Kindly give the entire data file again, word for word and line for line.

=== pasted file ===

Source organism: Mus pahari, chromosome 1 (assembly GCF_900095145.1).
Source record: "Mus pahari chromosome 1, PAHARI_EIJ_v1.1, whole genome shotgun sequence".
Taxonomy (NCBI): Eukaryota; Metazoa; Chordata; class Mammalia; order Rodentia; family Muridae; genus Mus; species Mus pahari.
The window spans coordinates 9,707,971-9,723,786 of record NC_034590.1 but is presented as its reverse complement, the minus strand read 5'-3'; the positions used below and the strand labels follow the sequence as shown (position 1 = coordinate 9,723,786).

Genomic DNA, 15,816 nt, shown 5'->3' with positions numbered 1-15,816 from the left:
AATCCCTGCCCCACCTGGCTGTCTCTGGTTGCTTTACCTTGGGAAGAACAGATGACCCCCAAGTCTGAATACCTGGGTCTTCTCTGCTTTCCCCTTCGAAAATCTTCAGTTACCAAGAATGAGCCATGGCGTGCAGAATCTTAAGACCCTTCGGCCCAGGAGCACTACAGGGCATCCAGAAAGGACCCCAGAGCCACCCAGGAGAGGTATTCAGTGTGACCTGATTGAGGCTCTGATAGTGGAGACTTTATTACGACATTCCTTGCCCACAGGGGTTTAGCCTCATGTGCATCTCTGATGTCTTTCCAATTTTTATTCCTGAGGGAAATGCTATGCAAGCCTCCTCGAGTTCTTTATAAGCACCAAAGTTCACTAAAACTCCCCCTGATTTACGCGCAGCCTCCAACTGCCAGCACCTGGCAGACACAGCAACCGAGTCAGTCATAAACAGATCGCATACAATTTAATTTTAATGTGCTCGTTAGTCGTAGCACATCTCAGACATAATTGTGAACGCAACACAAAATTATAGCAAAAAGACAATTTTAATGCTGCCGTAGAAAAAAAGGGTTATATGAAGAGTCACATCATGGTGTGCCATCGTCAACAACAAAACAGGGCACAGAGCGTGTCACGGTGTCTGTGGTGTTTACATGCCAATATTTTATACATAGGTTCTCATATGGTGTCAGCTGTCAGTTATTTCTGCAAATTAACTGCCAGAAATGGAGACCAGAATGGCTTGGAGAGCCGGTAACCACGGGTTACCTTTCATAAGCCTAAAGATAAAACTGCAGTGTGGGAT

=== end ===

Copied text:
Source organism: Mus pahari, chromosome 1 (assembly GCF_900095145.1).
Source record: "Mus pahari chromosome 1, PAHARI_EIJ_v1.1, whole genome shotgun sequence".
Taxonomy (NCBI): Eukaryota; Metazoa; Chordata; class Mammalia; order Rodentia; family Muridae; genus Mus; species Mus pahari.
The window spans coordinates 9,707,971-9,723,786 of record NC_034590.1 but is presented as its reverse complement, the minus strand read 5'-3'; the positions used below and the strand labels follow the sequence as shown (position 1 = coordinate 9,723,786).

Genomic DNA, 15,816 nt, shown 5'->3' with positions numbered 1-15,816 from the left:
AATCCCTGCCCCACCTGGCTGTCTCTGGTTGCTTTACCTTGGGAAGAACAGATGACCCCCAAGTCTGAATACCTGGGTCTTCTCTGCTTTCCCCTTCGAAAATCTTCAGTTACCAAGAATGAGCCATGGCGTGCAGAATCTTAAGACCCTTCGGCCCAGGAGCACTACAGGGCATCCAGAAAGGACCCCAGAGCCACCCAGGAGAGGTATTCAGTGTGACCTGATTGAGGCTCTGATAGTGGAGACTTTATTACGACATTCCTTGCCCACAGGGGTTTAGCCTCATGTGCATCTCTGATGTCTTTCCAATTTTTATTCCTGAGGGAAATGCTATGCAAGCCTCCTCGAGTTCTTTATAAGCACCAAAGTTCACTAAAACTCCCCCTGATTTACGCGCAGCCTCCAACTGCCAGCACCTGGCAGACACAGCAACCGAGTCAGTCATAAACAGATCGCATACAATTTAATTTTAATGTGCTCGTTAGTCGTAGCACATCTCAGACATAATTGTGAACGCAACACAAAATTATAGCAAAAAGACAATTTTAATGCTGCCGTAGAAAAAAAGGGTTATATGAAGAGTCACATCATGGTGTGCCATCGTCAACAACAAAACAGGGCACAGAGCGTGTCACGGTGTCTGTGGTGTTTACATGCCAATATTTTATACATAGGTTCTCATATGGTGTCAGCTGTCAGTTATTTCTGCAAATTAACTGCCAGAAATGGAGACCAGAATGGCTTGGAGAGCCGGTAACCACGGGTTACCTTTCATAAGCCTAAAGATAAAACTGCAGTGTGGGAT